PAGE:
Sustainability and Education Policy Network releases new research identifying leaders and laggards on sustainability issues.
SASKATOON: December 1, 2014: As international governmental discussions on climate change begin today at COP20 in Peru, only half of all Canadian 220 post-secondary institutions have any policies addressing sustainability issues. Similarly, only half of Canada’s 389 K-12 school divisions have policies focusing on sustainability, with only 20 policies specifically addressing climate change.
“The challenges of climate change require an informed and motivated citizenry, and education has a key role to play in enabling Canadians to address this important issue of our times,” states Dr. Marcia McKenzie, Principal Investigator for The Sustainability and Education Policy Network (SEPN), a national network of researchers and organizations advancing sustainability in education policy and practice.
SEPN scored post-secondary institutions on their uptake of four high-level Sustainability Initiatives (SI): undertaking a sustainability assessment; signing a national or international environmental or sustainability declaration; having a sustainability office or officer; and having sustainability polices. When institutions were grouped and ranked according to provincial averages, Québec and British Columbia had the highest SI scores and the greatest number of sustainability leaders. Saskatchewan and the three territories had the lowest SI scores. (Research Brief: Sustainability in Canadian Post-secondary Institutions: The Leaders, The Laggards and Where They Live/)
SI scores based on provincial rankings of K-12 institutions gave school districts in Ontario and New Brunswick the highest SI scores and the three territories with the lowest. Of the 224 school division policies with a focus on sustainability, only 20 focused on climate change. (Research Brief: Sustainability in K-12 Education: Closing the Research Gap on Understanding National Trends)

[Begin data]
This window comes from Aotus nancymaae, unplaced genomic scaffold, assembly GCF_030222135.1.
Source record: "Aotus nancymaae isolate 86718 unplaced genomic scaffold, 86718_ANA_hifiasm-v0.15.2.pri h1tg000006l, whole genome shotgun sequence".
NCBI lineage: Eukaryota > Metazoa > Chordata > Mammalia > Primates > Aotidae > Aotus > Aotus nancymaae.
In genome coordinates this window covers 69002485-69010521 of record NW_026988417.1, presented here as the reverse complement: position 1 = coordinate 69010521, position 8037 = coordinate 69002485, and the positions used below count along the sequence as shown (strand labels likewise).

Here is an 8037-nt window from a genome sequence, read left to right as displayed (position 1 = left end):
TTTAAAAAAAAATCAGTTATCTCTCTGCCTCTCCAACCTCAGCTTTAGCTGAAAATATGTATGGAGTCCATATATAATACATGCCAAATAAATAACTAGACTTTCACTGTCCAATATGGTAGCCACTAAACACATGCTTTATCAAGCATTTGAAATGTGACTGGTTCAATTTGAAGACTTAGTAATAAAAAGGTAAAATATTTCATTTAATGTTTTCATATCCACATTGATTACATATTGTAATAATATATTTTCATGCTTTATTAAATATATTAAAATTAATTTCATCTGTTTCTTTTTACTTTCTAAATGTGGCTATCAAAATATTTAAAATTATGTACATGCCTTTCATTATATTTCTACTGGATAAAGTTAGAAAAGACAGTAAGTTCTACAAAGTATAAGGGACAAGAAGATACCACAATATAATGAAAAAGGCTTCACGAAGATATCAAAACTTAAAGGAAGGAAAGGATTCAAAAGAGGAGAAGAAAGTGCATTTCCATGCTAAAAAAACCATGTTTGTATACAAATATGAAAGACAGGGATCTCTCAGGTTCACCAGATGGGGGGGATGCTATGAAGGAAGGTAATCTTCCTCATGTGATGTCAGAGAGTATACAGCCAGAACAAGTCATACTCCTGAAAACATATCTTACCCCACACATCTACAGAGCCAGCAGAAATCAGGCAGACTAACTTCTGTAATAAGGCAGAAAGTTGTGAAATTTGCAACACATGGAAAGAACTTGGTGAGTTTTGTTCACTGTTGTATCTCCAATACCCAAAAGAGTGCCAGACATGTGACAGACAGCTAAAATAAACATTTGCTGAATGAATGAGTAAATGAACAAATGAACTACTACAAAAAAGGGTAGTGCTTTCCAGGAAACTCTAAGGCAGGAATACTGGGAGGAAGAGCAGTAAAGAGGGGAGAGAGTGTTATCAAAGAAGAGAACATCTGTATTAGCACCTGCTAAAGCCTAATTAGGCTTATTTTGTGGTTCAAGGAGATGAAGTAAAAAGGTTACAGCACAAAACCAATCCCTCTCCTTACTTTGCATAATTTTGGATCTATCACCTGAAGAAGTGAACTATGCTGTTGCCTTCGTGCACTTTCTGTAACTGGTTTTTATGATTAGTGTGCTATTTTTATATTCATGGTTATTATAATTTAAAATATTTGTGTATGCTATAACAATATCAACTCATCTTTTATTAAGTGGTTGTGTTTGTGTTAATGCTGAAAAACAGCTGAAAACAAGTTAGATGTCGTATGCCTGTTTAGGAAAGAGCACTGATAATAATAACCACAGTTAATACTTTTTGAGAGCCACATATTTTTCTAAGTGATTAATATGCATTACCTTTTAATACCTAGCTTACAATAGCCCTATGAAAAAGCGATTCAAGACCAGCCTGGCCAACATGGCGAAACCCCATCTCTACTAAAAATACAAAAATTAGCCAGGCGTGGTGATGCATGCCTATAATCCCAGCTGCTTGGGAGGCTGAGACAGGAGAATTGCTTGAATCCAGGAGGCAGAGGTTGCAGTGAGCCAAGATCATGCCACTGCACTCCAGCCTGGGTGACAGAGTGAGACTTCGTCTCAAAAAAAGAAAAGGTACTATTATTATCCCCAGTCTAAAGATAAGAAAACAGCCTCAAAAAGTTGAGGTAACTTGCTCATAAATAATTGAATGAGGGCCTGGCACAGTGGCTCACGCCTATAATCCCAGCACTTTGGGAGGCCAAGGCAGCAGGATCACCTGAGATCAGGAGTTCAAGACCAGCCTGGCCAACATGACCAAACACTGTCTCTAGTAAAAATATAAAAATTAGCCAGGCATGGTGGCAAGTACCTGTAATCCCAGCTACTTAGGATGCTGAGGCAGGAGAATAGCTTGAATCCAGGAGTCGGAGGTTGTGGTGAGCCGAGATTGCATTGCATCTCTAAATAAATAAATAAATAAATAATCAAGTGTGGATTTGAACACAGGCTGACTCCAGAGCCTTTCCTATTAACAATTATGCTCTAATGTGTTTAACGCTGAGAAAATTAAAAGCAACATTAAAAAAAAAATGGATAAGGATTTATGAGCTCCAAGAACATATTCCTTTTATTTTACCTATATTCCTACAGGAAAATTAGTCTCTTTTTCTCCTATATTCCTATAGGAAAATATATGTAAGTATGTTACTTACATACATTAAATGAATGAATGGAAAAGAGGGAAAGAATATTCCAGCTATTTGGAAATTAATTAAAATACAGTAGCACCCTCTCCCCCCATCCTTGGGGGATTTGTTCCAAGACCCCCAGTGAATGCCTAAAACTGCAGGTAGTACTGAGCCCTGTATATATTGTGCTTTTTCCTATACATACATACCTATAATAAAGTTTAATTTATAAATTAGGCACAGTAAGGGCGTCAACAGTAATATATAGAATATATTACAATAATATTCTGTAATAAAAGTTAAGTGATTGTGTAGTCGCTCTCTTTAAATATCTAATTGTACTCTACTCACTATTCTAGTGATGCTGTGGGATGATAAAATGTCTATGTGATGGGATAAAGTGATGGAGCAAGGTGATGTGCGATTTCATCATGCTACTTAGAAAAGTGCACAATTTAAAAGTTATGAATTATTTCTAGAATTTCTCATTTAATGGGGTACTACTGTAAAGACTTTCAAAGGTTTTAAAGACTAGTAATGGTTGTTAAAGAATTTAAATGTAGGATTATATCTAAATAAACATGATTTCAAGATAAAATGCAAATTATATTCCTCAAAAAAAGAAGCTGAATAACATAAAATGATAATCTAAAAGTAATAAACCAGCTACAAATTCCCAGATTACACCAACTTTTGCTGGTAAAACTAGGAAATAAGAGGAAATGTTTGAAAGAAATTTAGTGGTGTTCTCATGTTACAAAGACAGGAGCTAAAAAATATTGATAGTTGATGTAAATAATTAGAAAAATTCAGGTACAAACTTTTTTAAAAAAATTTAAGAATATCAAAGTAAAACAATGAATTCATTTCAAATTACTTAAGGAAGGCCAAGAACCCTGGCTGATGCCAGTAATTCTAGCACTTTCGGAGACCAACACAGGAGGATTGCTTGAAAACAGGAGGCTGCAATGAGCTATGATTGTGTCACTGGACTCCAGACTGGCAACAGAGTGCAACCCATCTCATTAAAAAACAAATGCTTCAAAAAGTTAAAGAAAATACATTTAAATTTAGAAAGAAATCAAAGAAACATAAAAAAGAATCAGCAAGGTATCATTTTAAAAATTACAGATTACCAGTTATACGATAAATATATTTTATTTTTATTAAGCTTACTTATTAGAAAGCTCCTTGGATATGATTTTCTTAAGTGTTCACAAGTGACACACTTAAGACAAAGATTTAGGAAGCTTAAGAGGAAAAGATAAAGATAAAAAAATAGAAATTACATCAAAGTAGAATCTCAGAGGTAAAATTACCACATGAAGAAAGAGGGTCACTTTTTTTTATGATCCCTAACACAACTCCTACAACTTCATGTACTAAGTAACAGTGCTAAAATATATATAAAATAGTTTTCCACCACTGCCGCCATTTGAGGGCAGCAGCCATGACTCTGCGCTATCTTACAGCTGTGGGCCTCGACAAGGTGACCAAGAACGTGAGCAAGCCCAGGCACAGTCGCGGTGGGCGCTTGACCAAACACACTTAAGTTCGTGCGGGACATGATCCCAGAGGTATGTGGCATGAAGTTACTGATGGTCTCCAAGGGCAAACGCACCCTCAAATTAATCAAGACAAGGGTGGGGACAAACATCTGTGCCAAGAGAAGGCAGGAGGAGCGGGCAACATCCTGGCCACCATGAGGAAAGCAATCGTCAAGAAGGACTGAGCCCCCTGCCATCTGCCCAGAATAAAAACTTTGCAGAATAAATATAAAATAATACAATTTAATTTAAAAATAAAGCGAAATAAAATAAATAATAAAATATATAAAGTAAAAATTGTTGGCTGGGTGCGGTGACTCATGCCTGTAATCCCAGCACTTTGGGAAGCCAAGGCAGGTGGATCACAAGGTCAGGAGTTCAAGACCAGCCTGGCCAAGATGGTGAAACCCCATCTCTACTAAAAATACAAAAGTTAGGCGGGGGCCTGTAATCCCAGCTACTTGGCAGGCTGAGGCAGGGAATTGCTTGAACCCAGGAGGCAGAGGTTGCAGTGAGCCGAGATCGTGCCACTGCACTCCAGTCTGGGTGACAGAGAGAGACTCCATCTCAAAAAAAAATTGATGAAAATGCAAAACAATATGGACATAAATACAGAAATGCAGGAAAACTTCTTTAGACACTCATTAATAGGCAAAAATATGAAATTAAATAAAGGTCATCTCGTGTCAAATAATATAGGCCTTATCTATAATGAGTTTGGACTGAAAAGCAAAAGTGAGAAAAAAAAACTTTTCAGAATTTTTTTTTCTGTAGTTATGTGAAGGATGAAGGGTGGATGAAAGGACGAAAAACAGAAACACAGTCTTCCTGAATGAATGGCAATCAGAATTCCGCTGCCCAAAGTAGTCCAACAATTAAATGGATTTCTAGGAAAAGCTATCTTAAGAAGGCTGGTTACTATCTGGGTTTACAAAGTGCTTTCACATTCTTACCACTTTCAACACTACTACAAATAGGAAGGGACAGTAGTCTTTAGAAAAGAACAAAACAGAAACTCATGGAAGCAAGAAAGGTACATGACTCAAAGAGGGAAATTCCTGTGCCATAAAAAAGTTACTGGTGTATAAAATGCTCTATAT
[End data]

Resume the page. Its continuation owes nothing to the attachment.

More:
In an on-going study of a cross-Canada sample of 50 post-secondary institutions, 57% have sustainability-specific policies that address climate change. 44% have more detailed climate action policies or plans. Most of these policies focus on institutional greenhouse gas emissions and operations, versus also addressing how institutions will respond to climate change through academic curriculum, research, or community outreach.
“There has been a steady increase in uptake of sustainability across the formal education sector over the past decade. However our research suggests that there is more to be done to ensure that this goes beyond reducing institutional greenhouse gas emissions to consider broader implications,” comments McKenzie, “A worst case scenario is the use of sustainability to ‘greenwash’ business as usual. A much better case scenario is education that mobilizes knowledge and solutions to enable change for a more sustainable future.”
Download a copy of the release: SEPN Media Release (December 1, 2014)
For more information, contact:
Dr. Marcia McKenzie, Principal Investigator